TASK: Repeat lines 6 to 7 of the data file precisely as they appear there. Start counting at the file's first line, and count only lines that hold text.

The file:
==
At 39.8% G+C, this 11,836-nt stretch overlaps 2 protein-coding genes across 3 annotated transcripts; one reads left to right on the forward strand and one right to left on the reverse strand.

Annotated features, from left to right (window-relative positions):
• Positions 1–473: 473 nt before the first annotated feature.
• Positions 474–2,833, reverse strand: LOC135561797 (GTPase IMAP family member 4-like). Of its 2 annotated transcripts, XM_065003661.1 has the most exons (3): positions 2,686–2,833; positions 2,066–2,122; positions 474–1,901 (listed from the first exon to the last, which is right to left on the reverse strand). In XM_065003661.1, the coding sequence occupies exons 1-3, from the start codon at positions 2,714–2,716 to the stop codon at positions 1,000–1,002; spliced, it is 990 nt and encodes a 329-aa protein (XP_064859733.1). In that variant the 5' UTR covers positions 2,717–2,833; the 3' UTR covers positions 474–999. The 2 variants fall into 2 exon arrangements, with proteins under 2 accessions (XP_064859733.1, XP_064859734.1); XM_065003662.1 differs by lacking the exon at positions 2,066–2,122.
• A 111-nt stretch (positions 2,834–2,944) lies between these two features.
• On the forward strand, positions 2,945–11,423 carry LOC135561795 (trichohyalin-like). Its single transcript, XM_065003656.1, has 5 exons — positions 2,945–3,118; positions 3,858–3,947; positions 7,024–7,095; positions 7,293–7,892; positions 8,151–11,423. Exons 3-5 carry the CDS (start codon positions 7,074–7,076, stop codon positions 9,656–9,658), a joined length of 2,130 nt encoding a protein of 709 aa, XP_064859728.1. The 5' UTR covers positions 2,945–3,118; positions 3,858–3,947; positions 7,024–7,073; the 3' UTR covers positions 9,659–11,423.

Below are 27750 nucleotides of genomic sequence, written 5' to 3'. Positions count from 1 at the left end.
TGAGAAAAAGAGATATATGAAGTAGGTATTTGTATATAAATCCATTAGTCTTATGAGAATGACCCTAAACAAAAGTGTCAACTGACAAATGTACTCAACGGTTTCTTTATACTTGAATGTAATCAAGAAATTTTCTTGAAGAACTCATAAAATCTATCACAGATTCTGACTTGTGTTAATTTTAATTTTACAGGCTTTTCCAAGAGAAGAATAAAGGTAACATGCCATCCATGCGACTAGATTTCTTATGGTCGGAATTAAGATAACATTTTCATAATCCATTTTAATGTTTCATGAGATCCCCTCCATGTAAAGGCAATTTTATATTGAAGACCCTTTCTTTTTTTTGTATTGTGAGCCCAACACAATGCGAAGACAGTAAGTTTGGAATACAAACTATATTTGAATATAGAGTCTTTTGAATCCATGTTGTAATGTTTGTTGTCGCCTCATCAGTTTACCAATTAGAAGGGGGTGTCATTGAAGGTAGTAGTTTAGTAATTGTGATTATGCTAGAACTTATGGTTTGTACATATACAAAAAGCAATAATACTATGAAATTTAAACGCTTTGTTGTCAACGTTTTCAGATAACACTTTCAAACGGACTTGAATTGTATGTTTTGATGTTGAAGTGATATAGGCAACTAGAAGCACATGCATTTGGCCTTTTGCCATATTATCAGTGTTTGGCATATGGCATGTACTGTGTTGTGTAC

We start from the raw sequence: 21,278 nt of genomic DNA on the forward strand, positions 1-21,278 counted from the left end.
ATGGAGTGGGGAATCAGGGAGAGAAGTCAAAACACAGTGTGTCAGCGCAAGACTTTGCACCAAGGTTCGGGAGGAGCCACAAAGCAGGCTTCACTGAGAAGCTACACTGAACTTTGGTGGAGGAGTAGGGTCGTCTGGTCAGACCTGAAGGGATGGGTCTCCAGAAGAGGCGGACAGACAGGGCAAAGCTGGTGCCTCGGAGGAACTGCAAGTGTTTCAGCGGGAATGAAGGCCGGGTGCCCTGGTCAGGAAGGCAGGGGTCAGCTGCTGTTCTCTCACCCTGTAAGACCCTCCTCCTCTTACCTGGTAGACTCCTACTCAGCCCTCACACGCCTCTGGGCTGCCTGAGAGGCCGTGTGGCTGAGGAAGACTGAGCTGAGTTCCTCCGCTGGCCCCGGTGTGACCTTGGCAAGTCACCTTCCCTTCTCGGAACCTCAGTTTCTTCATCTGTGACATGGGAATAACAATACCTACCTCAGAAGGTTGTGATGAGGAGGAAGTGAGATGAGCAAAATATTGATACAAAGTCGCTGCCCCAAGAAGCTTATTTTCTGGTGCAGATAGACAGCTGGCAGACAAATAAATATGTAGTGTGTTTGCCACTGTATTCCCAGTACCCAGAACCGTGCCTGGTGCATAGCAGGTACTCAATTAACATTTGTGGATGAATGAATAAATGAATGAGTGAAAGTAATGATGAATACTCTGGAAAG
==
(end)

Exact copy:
• On the forward strand, positions 2,945–11,423 carry LOC135561795 (trichohyalin-like). Its single transcript, XM_065003656.1, has 5 exons — positions 2,945–3,118; positions 3,858–3,947; positions 7,024–7,095; positions 7,293–7,892; positions 8,151–11,423. Exons 3-5 carry the CDS (start codon positions 7,074–7,076, stop codon positions 9,656–9,658), a joined length of 2,130 nt encoding a protein of 709 aa, XP_064859728.1. The 5' UTR covers positions 2,945–3,118; positions 3,858–3,947; positions 7,024–7,073; the 3' UTR covers positions 9,659–11,423.

Below are 27750 nucleotides of genomic sequence, written 5' to 3'. Positions count from 1 at the left end.